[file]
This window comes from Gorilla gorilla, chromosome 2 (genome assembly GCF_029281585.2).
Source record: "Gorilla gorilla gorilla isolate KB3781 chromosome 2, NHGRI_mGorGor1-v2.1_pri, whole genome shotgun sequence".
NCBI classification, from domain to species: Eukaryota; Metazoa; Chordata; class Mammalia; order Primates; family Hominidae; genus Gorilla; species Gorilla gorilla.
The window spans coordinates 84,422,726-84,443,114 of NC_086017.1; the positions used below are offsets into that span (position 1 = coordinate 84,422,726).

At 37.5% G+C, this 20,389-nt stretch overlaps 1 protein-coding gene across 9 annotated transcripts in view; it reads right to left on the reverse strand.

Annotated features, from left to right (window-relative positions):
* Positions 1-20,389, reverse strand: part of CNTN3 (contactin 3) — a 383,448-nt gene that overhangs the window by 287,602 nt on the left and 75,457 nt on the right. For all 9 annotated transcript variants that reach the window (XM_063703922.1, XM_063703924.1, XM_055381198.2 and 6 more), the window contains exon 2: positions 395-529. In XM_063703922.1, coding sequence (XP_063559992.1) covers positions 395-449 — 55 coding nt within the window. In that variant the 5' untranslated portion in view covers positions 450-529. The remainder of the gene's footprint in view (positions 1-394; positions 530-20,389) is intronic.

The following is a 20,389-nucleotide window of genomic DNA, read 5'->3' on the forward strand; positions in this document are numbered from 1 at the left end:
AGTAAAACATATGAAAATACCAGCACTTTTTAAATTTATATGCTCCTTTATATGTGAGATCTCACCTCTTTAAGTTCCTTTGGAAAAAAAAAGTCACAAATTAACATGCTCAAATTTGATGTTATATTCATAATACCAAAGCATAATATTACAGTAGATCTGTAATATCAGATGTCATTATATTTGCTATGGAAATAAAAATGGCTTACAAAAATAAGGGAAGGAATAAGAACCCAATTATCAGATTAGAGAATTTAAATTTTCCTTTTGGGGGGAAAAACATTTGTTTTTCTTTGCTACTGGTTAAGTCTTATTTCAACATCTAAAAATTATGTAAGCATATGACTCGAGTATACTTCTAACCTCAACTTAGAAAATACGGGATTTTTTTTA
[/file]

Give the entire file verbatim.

This window comes from Gorilla gorilla, chromosome 2 (genome assembly GCF_029281585.2).
Source record: "Gorilla gorilla gorilla isolate KB3781 chromosome 2, NHGRI_mGorGor1-v2.1_pri, whole genome shotgun sequence".
NCBI classification, from domain to species: Eukaryota; Metazoa; Chordata; class Mammalia; order Primates; family Hominidae; genus Gorilla; species Gorilla gorilla.
The window spans coordinates 84,422,726-84,443,114 of NC_086017.1; the positions used below are offsets into that span (position 1 = coordinate 84,422,726).

At 37.5% G+C, this 20,389-nt stretch overlaps 1 protein-coding gene across 9 annotated transcripts in view; it reads right to left on the reverse strand.

Annotated features, from left to right (window-relative positions):
* Positions 1-20,389, reverse strand: part of CNTN3 (contactin 3) — a 383,448-nt gene that overhangs the window by 287,602 nt on the left and 75,457 nt on the right. For all 9 annotated transcript variants that reach the window (XM_063703922.1, XM_063703924.1, XM_055381198.2 and 6 more), the window contains exon 2: positions 395-529. In XM_063703922.1, coding sequence (XP_063559992.1) covers positions 395-449 — 55 coding nt within the window. In that variant the 5' untranslated portion in view covers positions 450-529. The remainder of the gene's footprint in view (positions 1-394; positions 530-20,389) is intronic.

The following is a 20,389-nucleotide window of genomic DNA, read 5'->3' on the forward strand; positions in this document are numbered from 1 at the left end:
AGTAAAACATATGAAAATACCAGCACTTTTTAAATTTATATGCTCCTTTATATGTGAGATCTCACCTCTTTAAGTTCCTTTGGAAAAAAAAAGTCACAAATTAACATGCTCAAATTTGATGTTATATTCATAATACCAAAGCATAATATTACAGTAGATCTGTAATATCAGATGTCATTATATTTGCTATGGAAATAAAAATGGCTTACAAAAATAAGGGAAGGAATAAGAACCCAATTATCAGATTAGAGAATTTAAATTTTCCTTTTGGGGGGAAAAACATTTGTTTTTCTTTGCTACTGGTTAAGTCTTATTTCAACATCTAAAAATTATGTAAGCATATGACTCGAGTATACTTCTAACCTCAACTTAGAAAATACGGGATTTTTTTTA